of the relative frequencies and amplitudes involved in the two
signals. It can be observed from the map that in the region
where the ratio between the frequencies involved are between
0 and 0.5, mode-mixing will not be observed for a range of
amplitude ratios. Mode mixing is observed as the frequency
ratio is higher than 0.67 and approaches 1.0, where mode
mixing will always occur for all amplitude ratios. For the sake
of clarity and to aid the discussions, the same Boundary Map
is reconstructed in this paper and shown in Figure 1.
The map illustrates well how closely spaced spectral tones
attract each other in a mode mixing. This same property
is exploited in this paper for constructing effective masking
signals to separate closely spaced spectral tones.
B. Principle for separation of closely spaced spectral compo-
nents
The principle applied in this paper is based on the combi-
nation of the technique presented by Kaiser and the Boundary
Conditions Map presented by Flandrin[2][3]. The map of
boundary conditions guides the choice of the masking signal’s
frequency and amplitude.
To be able to extract a frequency by applying this principle,
the ratio of that frequency to the frequency of the masking
3
Fig. 1. Mode mixing boundary conditions map reproduced from [3] used for
defining masking signal
signal, must be located in the red area of the Boundary Map
(mode mixing area), while the ratio of the next frequency
should be located in the blue area of the map. The amplitude
ratios need to be adopted to ensure that condition as well. It
is therefore necessary to operate with a frequency sufficiently
close to the first mode and sufficiently distant from the next
mode, to be successful. This criteria will be discussed in more
detail in the case study.
Assume a signal with the two frequencies f1and f2(f1>
f2), where the ratio between them will cause mode mixing
due to close spectral tones. A masking signal of frequency fm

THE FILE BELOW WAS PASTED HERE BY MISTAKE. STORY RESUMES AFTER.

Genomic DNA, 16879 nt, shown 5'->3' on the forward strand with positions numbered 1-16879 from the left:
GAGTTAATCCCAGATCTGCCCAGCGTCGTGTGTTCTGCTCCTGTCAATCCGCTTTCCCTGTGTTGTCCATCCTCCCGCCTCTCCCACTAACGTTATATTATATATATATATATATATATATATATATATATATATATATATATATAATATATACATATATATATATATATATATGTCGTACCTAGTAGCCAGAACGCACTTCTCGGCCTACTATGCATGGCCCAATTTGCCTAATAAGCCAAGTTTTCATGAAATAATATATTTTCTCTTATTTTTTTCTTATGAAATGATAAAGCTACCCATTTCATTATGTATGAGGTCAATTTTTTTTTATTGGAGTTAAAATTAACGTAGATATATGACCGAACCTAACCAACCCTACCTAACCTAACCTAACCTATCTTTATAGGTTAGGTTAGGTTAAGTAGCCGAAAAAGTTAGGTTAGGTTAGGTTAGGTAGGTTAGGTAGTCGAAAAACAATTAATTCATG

larger than f1will attract f1if the ratio f1/fmfalls into the
attraction region of the map (red color). If the ratio between
f2/fmfalls in the region where there is no attraction (blue
color) , adding a positive masking signal of frequency fm
will separate the two signal f1and f2and the first IMF will
have a controlled mode mixing of the signals f1and fm. To
separate f1and fma negative masking signal may be added,
and by averaging the two first IMFs the new IMF will be a
signal of frequency f1. However, depending on how close the
two frequencies f1and f2are, some amplitude modulation
will be observed between the signals f1and f2. To identify
the frequencies involved in the original signal, a Fast Fourier
Transform (FFT) can be used as first screening tool. In this
paper, a technique has been developed to identify the involved
instantaneous frequencies and amplitudes, to assist in choosing
the right masking signal. Assume a signal xdefined by:
x=Asin(2πf1t) + Bsin(2πf2t)(1)
After a standard EMD, these two signals will be mixed into
one IMF. After a Hilbert-transform of the mode mixed IMF
(s=x+jy) followed by an amplitude and an instantaneous
frequency calculation, the required information is available for
identifying the amplitudes and frequencies of the two signals
involved. The instantaneous frequency used here is defined by:
f=1
2π
∂φ
∂t (2)
where:
tan φ=y
x(3)
φ= arctan y
x(4)
From the amplitudes of the Hilbert-transformed signal, the
following expressions can be derived:
Kmin =pA2+B22AB = (AB)(5)
Kmax =pA2+B2+ 2AB = (A+B)(6)
Similarly, the expressions for the extreme values of the
instantaneous frequency plots are:
F min =Af
(A+B)+f2(7)
F max =Af
(AB)+f2(8)
Kmin Minimum value of the amplitude plot
Kmax Maximum value of the amplitude plot
Fmin Minimum value of the instantaneous frequency plot
Fmax Maximum value of the instantaneous frequency plot
fDifference between the two frequencies (f1f2)
It is also demonstrated that fis equivalent to the number
of peaks/second in the instantaneous frequency and the ampli-
tude plots. The frequencies f1and f2can now be calculated
and may be further validated with FFT calculation.